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Int J Obes Relat Metab Disord. 2004 Apr;28(4):503-13.

Predictors of body size in the first 2 y of life: a high-risk study of human obesity.

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Department of Psychiatry, School of Medicine, University of Pennsylvania, Philadelphia 19104-3309, USA.



To ascertain the predictors of body size at 2 y of age.


: Prospective, longitudinal study of risk factors for weight gain of infants at high or low risk of obesity by virtue of their mothers' obesity or leanness.


A total of 40 infants of obese mothers and 38 infants of lean mothers, equally divided among boys and girls.


Measurement of dependent variables: weight, length and skinfold thicknesses at 3, 6, 9, 12, 18 and 24 months and percent body fat at 3, 12 and 24 months. Measurement of independent variables: average daily caloric consumption at 3, 6, 9, 12, 18 and 24 months; and, at 3 months, nutritive sucking behavior during a test meal, total energy expenditure (TEE), sleeping energy expenditure (SEE), estimation of nonsleeping energy expenditure (TEE-SEE) and socioeconomic status. Parental weights and heights were obtained by self-report at the time of recruitment. Partial correlation and mixed effects linear regression analyses were performed.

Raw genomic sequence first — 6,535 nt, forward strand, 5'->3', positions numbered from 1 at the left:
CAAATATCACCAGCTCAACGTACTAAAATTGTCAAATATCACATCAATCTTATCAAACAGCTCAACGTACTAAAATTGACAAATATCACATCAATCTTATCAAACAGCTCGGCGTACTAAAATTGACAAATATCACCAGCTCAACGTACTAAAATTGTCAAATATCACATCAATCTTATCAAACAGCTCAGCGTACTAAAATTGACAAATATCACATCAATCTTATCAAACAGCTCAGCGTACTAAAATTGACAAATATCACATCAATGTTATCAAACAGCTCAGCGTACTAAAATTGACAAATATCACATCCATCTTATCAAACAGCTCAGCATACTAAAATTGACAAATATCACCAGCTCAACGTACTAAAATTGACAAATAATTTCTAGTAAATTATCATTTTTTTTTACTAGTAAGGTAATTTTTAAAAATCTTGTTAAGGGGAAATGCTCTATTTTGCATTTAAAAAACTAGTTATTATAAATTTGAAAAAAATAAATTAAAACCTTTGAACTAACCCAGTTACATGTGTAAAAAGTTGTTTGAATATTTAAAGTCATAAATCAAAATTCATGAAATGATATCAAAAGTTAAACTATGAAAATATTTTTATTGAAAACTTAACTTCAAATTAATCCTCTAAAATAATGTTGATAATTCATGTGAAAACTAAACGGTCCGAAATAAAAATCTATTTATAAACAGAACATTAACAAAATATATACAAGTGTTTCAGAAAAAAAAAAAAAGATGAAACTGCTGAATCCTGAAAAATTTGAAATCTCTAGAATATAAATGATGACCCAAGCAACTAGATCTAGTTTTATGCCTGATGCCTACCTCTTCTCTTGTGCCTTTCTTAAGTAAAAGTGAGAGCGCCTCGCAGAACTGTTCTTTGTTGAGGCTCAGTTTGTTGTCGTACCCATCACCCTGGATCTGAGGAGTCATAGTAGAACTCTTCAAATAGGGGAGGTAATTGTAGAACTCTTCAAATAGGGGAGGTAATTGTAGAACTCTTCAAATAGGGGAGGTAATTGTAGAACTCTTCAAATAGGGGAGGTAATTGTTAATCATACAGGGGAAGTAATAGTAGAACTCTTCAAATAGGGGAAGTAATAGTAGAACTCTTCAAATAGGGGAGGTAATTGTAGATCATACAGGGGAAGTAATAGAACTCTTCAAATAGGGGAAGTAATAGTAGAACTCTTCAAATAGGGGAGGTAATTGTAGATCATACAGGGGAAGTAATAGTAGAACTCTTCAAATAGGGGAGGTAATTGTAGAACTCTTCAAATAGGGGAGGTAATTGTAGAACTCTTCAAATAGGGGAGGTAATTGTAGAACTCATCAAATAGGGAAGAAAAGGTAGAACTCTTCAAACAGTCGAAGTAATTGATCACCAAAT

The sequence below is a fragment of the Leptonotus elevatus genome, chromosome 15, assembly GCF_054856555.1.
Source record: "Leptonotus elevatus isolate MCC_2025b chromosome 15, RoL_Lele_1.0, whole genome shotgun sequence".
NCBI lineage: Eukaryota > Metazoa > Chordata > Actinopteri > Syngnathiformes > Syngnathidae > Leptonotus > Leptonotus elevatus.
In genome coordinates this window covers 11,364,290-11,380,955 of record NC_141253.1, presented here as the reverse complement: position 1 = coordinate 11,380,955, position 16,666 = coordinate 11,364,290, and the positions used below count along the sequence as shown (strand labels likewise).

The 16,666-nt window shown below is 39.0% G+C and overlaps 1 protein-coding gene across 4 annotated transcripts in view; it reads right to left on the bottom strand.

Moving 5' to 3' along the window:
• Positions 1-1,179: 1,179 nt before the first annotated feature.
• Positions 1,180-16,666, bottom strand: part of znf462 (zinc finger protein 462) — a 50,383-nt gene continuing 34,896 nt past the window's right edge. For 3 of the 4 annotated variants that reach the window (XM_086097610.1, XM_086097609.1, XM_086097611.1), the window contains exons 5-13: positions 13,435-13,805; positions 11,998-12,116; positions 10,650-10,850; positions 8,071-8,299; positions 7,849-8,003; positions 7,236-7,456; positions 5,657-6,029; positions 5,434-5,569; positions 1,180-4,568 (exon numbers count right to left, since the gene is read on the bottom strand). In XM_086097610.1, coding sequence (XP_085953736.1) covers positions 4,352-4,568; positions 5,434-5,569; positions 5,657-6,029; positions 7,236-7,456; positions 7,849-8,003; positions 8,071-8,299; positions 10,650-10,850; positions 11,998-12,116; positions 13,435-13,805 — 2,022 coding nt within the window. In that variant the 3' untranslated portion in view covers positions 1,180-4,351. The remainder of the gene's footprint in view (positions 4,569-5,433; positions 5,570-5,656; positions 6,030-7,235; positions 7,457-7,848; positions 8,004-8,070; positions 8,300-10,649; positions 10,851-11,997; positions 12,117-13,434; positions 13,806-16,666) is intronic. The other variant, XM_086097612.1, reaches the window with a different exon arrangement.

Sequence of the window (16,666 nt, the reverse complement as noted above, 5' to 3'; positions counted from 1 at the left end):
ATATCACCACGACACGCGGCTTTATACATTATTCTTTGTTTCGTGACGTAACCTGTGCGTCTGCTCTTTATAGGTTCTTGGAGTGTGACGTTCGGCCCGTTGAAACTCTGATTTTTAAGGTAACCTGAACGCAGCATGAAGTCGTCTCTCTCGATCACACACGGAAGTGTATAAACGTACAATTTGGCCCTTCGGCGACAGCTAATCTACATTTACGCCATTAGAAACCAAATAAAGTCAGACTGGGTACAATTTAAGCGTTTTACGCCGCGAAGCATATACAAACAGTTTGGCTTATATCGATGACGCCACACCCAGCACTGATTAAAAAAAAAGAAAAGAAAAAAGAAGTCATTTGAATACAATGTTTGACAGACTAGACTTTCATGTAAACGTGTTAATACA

Measures of body size (weight, length, skinfold thicknesses) and percent of body fat were almost identical between high- and low-risk groups at all times. Energy intake during six occasions over the 2 y, sucking behavior, family income and TEE predicted weight gain, controlling for body length. Parental body mass index was not associated with the child's body size during the first 2 y. During the first year, there were strong lagged correlations between energy intake and body weight and smaller correlations between protein intake and body weight.


Energy intake, and not energy expenditure, was the determinant of body size in these infants at 2 y of age, as it had been at 1 y. Sucking behavior and TEE (positively) and family income (negatively) also contributed to body weight at 2 y. The novel finding of a lagged correlation between energy intake and body weight early in life suggests that energy intake is programmed for future growth and development.

[Indexed for MEDLINE]

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